« AnteriorContinuar »
Pallentes umbras Erebi, noctemque profundam,
Æneid. iv. I. 24.
Thus, to explain the effects of slander, it is imagined to be a voluntary agent.
No, 'tis Slander; Whose edge is sharper than the sword; whose tongue Out-venoms all the worms of Nile; whose breath Rides on the posting winds, and doth belie All corners of the world, kings, queens, and states, Maids, matrons; nay, the secrets of the grave This viperous Slander enters.
Cymbeline, Act. III. Sc. 4.. As also human passions : take the following ex. ample:
For Pleasure and Revenge
Troilus and Cressida, Act II. Sc. 2.
Virgil explains fame and its effects by a still greater variety of action. * And Shakespeare personifies death and its operations in a manner singularly fanciful:
-Within the hollow crown
To monarchize, be fear'd, and kill with looks;
Richard II. Act III. Sc. 2.
Not less successfully is life and action given even
And in the calmest and the stillest night,
Second Part Henry IV. Act III. Sc. 1.
I shall add one example more, to shew that descriptive personification may be used with propriety, even where the purpose of the discourse is instruction merely:
Oh ! let the steps of youth be cautious,
Hitherto success has attended our steps : but whether we shall complete our progress with equal success, seems doubtful; for when we look back to the expressions mentioned in the beginning, thirsty ground, furious dart, and such like, it seems no less difficult than at first to say, whether there be in them any sort of personification. Such expressions evidently raise not the slightest conviction of sensibility: nor do I think they amount to descriptive personification; because in them, we do not even figure the ground or the dart to be animated. If so, they cannot at all come under the present subject. To shew which, I shall endeavour to trace the effect that such expressions have in the mind. Doth not the expression angry ocean, for example, tacitly compare the ocean in a storm to a man in wrath ? By this tacit .comparison, the ocean is elevated above its rank in nature; and yet personification is excluded, because, by the very nature of comparison, the things compared are kept distinct, and the native appearance of each is preserved. It will be shewn afterward, that expressions of this kind belong to another figure, which I term a figure of speech, and which employs the seventh section of the present chapter..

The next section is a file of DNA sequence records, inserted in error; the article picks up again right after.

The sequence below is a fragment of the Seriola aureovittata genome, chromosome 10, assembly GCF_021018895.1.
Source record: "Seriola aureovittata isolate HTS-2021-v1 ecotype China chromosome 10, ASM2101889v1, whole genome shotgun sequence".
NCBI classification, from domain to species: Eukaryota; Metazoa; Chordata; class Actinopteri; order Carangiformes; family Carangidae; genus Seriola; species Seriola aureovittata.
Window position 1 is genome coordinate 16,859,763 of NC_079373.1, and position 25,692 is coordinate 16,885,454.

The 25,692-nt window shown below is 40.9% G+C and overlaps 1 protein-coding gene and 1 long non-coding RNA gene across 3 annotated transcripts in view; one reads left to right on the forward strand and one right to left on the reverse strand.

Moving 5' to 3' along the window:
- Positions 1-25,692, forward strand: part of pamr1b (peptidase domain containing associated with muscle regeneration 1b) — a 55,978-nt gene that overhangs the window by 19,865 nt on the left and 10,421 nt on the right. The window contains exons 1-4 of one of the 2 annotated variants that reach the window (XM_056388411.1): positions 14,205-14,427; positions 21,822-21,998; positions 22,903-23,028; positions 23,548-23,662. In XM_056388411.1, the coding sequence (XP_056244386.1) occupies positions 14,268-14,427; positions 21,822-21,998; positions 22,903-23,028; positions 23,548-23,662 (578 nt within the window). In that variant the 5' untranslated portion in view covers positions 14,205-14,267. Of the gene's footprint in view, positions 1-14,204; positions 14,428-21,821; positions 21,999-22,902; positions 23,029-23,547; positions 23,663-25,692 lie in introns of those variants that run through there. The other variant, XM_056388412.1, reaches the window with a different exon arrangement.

Though thus in general we can distinguish descriptive personification, from what is inerely a figure of speech, it is, however, often difficult to say, with respect to some expressions, whether they are of the one kind or of the other. Take the following instances :
The moon shines bright: in such a night as this,
Merchant of Venice, Act v. Sc. 1.
I have seen
Julius Cæsar, Act 1. Sc. 3.
With respect to these and numberless other exámples of the same kind, it must depend upon the reader, whether they be examples of personification, or of a figure of speech merely: a sprightly imagination will advance them to the former class ; with à plain reader they will remain in the latter."
• Having thus at large explained the present figure, its different kinds, and the principles upon which it is founded; what comes next in order is, to show in what cases it may be introduced with propriety, when it is suitable, when unsuitable. I begin with observing, that passionate personification is not promoted by every passion indifferently. All dispiriting passions are averse to it; and remorse, in particular, is too serious and severe to be gratified with a phantom of the mind. I cannot therefore approve the following speech of Enobarbus, who had deserted his master Antony:
Be witness to me, O thou blessed moon,
Antony and Cleopatra, Act Iv. Sc. 9.